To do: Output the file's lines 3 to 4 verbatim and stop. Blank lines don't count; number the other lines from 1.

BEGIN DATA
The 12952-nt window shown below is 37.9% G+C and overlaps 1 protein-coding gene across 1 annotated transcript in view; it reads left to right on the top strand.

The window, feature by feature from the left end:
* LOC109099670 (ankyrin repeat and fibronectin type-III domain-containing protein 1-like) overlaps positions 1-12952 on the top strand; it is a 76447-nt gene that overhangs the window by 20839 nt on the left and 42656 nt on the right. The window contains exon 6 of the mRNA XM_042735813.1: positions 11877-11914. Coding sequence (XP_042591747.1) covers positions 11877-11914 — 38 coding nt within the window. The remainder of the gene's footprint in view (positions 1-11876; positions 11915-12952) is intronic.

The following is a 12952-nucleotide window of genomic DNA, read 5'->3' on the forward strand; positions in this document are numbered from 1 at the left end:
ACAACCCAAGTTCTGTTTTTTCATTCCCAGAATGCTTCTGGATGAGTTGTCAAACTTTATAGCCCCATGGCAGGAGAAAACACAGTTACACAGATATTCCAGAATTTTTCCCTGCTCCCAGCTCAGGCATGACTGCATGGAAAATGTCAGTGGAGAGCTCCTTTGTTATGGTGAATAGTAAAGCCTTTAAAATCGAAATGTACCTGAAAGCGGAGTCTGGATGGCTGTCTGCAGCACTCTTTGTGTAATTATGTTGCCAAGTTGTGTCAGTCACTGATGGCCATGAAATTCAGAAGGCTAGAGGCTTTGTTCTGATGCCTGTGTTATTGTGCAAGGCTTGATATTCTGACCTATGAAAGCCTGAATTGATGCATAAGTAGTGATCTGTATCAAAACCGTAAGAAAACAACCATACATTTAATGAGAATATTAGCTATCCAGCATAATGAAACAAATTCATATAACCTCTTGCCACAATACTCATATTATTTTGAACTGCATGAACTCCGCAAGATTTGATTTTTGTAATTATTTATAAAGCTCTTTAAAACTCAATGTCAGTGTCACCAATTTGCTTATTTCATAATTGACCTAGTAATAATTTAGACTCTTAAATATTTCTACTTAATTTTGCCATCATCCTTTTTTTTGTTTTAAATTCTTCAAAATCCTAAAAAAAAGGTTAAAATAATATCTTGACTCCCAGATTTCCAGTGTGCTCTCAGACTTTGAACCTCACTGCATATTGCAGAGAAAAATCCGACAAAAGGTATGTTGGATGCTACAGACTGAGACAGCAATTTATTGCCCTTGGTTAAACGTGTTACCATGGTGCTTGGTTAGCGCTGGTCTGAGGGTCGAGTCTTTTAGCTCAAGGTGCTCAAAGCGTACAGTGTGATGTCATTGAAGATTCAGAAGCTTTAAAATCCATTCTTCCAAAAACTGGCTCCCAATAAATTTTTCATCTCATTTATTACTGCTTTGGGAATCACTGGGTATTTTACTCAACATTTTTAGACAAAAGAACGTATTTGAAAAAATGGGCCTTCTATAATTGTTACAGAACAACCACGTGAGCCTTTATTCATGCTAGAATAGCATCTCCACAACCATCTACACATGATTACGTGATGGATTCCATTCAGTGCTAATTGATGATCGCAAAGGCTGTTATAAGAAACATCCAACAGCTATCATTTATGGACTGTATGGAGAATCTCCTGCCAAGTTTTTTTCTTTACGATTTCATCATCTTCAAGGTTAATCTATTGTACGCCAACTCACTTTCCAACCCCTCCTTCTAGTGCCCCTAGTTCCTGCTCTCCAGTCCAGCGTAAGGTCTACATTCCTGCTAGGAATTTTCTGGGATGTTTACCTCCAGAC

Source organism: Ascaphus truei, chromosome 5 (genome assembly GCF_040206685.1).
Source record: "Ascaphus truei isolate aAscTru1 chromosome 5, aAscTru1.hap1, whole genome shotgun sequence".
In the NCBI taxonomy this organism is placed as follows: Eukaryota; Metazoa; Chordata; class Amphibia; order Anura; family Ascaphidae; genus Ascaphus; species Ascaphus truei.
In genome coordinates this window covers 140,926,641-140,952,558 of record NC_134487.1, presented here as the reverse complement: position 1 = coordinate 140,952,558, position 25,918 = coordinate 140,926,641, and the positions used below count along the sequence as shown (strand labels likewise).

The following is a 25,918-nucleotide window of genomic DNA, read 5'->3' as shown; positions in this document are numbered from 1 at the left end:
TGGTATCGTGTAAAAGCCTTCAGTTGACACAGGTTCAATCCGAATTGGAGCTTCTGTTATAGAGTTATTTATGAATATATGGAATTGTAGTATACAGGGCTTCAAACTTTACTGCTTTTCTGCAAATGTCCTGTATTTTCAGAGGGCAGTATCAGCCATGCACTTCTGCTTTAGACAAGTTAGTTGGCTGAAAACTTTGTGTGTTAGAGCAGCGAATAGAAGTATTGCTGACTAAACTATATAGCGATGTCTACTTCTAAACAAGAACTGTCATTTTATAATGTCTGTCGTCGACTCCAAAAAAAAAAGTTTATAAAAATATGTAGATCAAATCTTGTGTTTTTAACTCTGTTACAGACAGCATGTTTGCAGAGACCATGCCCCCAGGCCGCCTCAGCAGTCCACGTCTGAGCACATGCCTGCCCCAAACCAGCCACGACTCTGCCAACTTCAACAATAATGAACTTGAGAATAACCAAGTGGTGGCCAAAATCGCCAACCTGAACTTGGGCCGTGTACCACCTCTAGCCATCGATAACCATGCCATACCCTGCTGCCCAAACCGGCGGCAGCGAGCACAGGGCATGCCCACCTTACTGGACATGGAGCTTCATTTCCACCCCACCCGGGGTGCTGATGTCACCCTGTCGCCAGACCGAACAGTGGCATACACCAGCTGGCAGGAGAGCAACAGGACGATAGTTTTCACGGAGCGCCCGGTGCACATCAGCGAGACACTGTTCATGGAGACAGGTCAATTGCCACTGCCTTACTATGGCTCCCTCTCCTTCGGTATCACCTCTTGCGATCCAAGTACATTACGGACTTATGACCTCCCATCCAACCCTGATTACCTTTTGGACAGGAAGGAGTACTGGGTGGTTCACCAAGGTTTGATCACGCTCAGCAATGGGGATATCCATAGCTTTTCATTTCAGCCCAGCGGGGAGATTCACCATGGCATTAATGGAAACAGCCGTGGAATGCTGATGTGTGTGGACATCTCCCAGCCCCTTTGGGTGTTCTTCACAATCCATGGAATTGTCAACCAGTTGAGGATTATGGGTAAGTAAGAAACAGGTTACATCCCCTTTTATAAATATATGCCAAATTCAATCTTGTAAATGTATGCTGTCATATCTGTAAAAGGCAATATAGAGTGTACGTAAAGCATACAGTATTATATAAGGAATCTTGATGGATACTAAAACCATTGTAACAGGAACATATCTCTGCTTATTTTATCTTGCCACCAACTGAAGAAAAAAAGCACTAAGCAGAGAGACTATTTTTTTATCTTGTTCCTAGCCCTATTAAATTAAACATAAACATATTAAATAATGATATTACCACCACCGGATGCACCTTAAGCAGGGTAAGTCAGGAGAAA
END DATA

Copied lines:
* LOC109099670 (ankyrin repeat and fibronectin type-III domain-containing protein 1-like) overlaps positions 1-12952 on the top strand; it is a 76447-nt gene that overhangs the window by 20839 nt on the left and 42656 nt on the right. The window contains exon 6 of the mRNA XM_042735813.1: positions 11877-11914. Coding sequence (XP_042591747.1) covers positions 11877-11914 — 38 coding nt within the window. The remainder of the gene's footprint in view (positions 1-11876; positions 11915-12952) is intronic.

The following is a 12952-nucleotide window of genomic DNA, read 5'->3' on the forward strand; positions in this document are numbered from 1 at the left end: